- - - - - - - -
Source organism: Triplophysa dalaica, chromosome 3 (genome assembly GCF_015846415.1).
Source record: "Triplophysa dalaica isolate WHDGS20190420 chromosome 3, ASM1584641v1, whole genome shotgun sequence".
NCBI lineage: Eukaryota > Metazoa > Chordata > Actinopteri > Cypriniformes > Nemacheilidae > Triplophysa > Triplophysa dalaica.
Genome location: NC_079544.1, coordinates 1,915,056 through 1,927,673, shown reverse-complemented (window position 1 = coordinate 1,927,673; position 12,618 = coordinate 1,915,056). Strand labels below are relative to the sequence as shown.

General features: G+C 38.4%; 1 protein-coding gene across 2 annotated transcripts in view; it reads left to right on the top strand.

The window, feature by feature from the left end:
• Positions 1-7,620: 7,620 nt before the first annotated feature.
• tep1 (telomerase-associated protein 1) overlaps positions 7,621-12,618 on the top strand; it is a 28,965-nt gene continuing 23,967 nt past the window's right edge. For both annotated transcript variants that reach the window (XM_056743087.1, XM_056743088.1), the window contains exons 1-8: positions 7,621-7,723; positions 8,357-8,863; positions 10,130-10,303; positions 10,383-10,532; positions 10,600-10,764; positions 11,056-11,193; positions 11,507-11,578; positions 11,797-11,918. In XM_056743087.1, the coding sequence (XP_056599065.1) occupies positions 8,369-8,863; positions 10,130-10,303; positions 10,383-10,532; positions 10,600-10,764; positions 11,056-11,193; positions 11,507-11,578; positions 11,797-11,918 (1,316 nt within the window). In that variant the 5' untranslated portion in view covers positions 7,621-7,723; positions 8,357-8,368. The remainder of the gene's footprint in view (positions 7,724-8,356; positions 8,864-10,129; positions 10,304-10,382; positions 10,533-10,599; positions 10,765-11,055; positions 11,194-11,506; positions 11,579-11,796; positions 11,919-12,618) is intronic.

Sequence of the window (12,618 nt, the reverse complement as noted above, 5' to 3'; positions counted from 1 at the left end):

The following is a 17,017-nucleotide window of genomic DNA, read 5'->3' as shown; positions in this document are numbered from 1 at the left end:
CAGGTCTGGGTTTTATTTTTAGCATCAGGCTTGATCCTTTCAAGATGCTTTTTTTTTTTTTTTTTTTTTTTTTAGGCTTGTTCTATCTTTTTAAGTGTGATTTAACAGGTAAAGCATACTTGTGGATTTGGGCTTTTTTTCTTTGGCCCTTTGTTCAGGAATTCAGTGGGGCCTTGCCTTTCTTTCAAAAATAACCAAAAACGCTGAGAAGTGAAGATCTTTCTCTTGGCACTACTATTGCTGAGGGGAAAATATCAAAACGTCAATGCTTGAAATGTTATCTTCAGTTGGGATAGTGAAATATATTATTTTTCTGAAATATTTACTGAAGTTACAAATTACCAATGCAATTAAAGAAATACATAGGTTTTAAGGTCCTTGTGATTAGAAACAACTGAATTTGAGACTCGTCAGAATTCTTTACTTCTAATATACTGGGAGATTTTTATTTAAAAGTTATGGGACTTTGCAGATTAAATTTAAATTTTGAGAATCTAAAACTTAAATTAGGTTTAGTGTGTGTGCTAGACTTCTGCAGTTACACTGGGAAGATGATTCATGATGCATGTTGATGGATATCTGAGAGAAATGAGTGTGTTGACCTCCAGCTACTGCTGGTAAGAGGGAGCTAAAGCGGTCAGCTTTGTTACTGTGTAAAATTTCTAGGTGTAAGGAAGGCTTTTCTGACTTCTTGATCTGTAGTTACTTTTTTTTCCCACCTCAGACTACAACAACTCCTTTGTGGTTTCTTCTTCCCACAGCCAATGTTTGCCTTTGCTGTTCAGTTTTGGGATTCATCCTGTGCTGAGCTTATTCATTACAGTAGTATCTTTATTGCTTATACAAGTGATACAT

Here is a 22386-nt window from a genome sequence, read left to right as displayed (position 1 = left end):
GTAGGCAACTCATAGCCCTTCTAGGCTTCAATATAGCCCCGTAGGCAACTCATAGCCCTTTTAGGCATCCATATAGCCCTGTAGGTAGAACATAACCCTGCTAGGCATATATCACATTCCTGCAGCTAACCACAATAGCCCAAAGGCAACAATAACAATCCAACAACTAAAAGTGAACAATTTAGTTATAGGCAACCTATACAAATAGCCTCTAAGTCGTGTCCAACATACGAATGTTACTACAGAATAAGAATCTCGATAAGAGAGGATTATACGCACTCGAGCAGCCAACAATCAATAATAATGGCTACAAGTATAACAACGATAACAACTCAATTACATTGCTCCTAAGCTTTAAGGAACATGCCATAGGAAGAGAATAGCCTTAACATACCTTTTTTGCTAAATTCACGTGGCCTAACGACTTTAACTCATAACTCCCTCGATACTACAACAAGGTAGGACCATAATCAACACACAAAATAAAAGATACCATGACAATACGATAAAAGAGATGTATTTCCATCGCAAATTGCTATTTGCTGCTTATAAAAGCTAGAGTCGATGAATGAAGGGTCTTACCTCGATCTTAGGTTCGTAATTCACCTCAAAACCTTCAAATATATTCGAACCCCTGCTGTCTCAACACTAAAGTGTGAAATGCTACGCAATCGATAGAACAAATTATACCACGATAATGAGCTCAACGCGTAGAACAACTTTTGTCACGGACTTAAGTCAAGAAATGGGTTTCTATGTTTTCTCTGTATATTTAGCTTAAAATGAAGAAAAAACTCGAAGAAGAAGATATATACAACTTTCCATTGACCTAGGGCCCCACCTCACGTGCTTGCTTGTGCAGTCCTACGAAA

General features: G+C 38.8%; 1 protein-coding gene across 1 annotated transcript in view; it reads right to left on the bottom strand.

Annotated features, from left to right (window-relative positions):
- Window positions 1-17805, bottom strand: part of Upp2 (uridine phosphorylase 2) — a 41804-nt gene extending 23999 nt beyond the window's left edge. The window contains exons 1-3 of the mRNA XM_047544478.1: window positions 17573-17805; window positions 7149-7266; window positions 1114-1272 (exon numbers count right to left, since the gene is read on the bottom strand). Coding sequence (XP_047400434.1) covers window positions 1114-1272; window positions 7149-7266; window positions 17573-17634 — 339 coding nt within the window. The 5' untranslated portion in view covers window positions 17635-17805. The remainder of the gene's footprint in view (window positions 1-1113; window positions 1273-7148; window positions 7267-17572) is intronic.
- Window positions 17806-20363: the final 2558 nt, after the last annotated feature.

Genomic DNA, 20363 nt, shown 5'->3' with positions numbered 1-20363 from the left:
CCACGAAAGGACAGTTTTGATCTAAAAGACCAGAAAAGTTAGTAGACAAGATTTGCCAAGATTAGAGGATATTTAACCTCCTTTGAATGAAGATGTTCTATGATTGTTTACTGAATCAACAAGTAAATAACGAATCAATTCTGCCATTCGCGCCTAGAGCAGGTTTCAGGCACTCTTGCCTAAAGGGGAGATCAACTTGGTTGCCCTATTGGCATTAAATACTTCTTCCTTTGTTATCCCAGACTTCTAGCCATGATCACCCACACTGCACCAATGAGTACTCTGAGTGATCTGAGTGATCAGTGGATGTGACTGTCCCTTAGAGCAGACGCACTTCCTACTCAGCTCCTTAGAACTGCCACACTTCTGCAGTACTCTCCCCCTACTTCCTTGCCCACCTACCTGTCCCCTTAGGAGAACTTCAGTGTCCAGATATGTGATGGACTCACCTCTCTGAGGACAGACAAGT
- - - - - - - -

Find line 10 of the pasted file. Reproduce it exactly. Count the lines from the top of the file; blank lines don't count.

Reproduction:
The following is a 17,017-nucleotide window of genomic DNA, read 5'->3' as shown; positions in this document are numbered from 1 at the left end: